You Aren’t Clever Enough to Get Our Trademark

Radios were once all the rage. Shacks were once a cool place to shop, but in the 21st century no one wants to shop at RADIO SHACK®.

Meet the “Radio Shack Problem“: A descriptive trademark that holds you back when markets and social trends move on.

Dress barn.jpg

This ad campaign by DRESS BARN® attempted to overcome a self-inflicted marketing wound by claiming that it’s really the customers who are too dense to get it.

OVERSTOCK.COM® is spending tons on advertising to convince customers that the word “overstock” in their name is just a great big misunderstanding and customers certainly shouldn’t think of them as an “overstock” company.

Rice Krispies

2-pound Rice Krispie Treat®

A recent trip to my local IT’SUGAR® showed they’re on track to become a Radio Shack Problem. IT’SUGAR sells candy bars the size of coffee tables. They also sell tchotchkes that aren’t made of sugar. Pretty soon they’ll be running ads to let everyone know they sell both edible and non-edible chazerei.

Non-sugar Chazerai

Tchotchkes

Don’t be a Radio Shack Problem. Pick a trademark that’s suggestive so it will stand the test of time: NEST®, ROOMBA®, APPLE®, GOOGLE®, AMAZON®. Those brands will go anywhere, anytime and do anything you need them to do.

The owners of those trademarks never have to berate customers for not understanding their brand because those companies didn’t mislead their customers in the first place.

 

Thanks to Liz B. and Max F. for sending stuff that suggested this post.

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Bad Decisions Part One

Pick a great trademark. Register it.

Sounds easy but people get it wrong all the time. Today, we’ll focus on mistakes people make when they pick a trademark. The next post will focus on mistakes people make when they try to register their trademark.

I’m picking a trademark so that everyone will know what we sell right away.

There are so many problems with this:

  • At best your trademark will be incredibly weak and virtually indefensible. At worst, it won’t have any rights at all. Like FLAT FIX.
  • Everyone will confuse you with everyone else. Which of these is the most memorable: Staples® OfficeMax® or Office Depot®?
  • You’ll be locking yourself into whatever you describe so that your brand can’t grow and change as your business does.

I’m naming it after myself.

Trademarks that are proper names are weak, both legally and from a marketing perspective. They also involve risks that other trademarks don’t have:

If those ideas are bad, what should you do?

Pick a trademark that tells your customers how they’ll feel or what they’ll experience when they use your product or service: Nest®; Sir Kensington’s®; Roomba®. A suggestive trademark is easy to defend and a marketer’s dream. Go suggestive. You’ll never regret it.

 

 

Big shout out to the members of Pilotworks in Brooklyn, for suggesting this topic! What do you want to know about?

 

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Insomnia Cookies® and Momspit®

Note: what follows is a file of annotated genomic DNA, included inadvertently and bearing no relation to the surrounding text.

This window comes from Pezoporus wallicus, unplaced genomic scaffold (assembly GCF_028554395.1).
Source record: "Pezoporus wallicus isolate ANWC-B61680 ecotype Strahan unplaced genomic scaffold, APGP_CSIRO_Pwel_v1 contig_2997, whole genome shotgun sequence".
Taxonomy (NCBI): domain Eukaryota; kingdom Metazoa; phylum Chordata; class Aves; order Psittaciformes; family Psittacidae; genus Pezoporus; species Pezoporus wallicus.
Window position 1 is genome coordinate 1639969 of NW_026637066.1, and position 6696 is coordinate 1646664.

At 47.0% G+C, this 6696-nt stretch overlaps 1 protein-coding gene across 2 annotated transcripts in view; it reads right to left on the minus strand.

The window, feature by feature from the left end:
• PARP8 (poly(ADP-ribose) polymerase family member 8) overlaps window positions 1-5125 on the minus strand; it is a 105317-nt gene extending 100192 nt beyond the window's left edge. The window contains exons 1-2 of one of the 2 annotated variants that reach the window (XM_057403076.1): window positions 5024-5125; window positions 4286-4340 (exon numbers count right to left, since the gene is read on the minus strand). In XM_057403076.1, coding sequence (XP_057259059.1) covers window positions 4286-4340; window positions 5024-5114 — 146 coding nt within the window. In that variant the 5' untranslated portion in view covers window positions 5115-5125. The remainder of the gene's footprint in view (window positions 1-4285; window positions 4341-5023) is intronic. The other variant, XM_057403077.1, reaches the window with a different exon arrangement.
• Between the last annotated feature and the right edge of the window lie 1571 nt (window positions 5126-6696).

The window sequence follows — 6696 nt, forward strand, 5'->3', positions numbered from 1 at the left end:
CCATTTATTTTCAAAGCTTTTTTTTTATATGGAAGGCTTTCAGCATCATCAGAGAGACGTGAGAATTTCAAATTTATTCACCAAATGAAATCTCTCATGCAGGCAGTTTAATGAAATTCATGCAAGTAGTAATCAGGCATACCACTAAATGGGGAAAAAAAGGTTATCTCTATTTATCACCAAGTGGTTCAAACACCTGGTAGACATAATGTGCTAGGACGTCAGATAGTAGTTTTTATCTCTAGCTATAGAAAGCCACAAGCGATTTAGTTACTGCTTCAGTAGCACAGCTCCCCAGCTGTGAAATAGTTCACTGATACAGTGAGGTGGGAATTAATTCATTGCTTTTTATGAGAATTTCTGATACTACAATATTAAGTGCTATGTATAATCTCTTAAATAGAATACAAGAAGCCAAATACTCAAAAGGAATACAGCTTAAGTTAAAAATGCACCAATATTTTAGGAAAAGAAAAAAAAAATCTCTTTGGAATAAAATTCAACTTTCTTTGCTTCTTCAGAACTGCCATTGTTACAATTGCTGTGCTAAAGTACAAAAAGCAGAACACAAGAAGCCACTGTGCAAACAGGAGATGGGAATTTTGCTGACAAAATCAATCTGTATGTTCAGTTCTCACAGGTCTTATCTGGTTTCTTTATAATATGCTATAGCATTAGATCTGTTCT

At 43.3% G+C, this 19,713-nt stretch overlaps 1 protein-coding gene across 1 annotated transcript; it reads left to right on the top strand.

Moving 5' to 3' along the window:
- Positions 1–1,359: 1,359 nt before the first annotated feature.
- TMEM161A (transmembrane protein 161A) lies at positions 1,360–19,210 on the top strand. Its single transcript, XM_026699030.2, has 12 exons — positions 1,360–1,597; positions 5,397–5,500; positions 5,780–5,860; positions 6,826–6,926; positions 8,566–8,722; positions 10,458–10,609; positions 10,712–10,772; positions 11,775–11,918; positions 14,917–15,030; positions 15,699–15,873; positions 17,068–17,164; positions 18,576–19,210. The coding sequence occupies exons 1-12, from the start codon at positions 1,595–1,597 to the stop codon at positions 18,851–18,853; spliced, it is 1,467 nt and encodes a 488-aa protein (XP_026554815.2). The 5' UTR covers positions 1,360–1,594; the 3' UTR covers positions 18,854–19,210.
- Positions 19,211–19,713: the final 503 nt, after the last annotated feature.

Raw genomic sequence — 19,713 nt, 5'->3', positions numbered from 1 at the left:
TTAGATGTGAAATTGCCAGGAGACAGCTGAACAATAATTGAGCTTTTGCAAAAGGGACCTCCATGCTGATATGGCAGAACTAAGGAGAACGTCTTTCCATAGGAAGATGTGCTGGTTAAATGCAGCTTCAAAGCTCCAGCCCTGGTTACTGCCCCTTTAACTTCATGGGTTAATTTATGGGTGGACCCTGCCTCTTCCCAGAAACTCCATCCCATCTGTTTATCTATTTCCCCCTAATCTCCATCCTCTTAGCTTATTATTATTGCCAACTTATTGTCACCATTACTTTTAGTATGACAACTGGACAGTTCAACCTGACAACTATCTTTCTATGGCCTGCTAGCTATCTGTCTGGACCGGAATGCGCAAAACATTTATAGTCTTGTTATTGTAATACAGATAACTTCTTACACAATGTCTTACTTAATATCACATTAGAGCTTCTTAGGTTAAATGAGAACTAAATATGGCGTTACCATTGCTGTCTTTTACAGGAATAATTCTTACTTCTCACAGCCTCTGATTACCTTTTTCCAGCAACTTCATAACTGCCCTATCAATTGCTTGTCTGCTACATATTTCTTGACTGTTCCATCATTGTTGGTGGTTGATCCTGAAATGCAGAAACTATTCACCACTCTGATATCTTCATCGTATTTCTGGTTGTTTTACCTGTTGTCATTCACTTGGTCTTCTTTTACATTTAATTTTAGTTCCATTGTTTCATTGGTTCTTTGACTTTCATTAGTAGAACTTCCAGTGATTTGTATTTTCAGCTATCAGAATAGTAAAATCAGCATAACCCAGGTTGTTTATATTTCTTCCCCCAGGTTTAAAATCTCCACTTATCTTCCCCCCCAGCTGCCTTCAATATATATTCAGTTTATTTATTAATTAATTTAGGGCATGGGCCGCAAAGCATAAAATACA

Some companies just nail the trademark choice.

They hit that sweet spot between coming right out and saying what they are (think Pizza Hut®) and having a trademark that tells you nothing at all (think Starbucks®).

In the trademark world, that sweet spot is called a “suggestive” trademark.

Suggestive trademarks are unlike any other kind of trademark. They “require imagination, thought, or perception . . ..” unlike a descriptive trademark “which immediately tells something about the goods or services.”*

Here are some of my favorite suggestive trademarks:

  • Insomnia Cookies®
  • Momspit™
  • Soylent®
  • Nest®
  • Roomba®
  • Smartmouth®

Each one gives you just a faint idea of what it is and what it stands for. Each pops up in the corner of the customer’s eye and reels her in. Great suggestive marks contain some or all of these elements:

  • Incongruity – The trademark contrasts with the product or service in some way.
  • Humor – The trademark makes you laugh because of the incongruity or surprising connotation.
  • Stickiness – The incongruity, humor, or another element of the trademark makes the trademark easy to remember and distinguishes it from the trademarks of competitors.
  • Relatability – The trademark reaches your memories or feelings in a direct way.
  • Imagination or mental pause – There may be a moment between hearing or seeing the trademark and fully grasping all of the connotations and hidden meanings.

It’s crazy hard to think up a suggestive trademark, but it’s worth its weight in gold.

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*Trademark Manual of Examination Procedure Section 1209.01(a)

Grow or Go to Zero

What business doesn’t want its assets to grow over time?

The choice you make at the start can have a huge impact on whether the value of your trademark will grow or wither.

Chart

If you start with a wonderful trademark like Nest®, Staples®, Google® or Moo®, the sky is the limit for trademark value. Whether the mark actually attains that value depends on lots of things, but at least there’s nothing about the trademark itself that will hold you back.

If you start with a trademark that:

  • Consists of words that everyone and her brother are using, like Office Depot® or United®; or
  • Merely describes what you sell, like Radio Shack® or Century Theatres®; or
  • Is already owned by someone else;

then you’re starting with two strikes against you. Your trademark will be at best neutral and at worst a liability.

Coming up with a clever trademark is hard. Coming up with a trademark that is clever and that no one else is using is even harder but, isn’t it worth it so you don’t have to worry about its holding you back? Isn’t it worth the effort and the cost to get this one thing right at the beginning?

 

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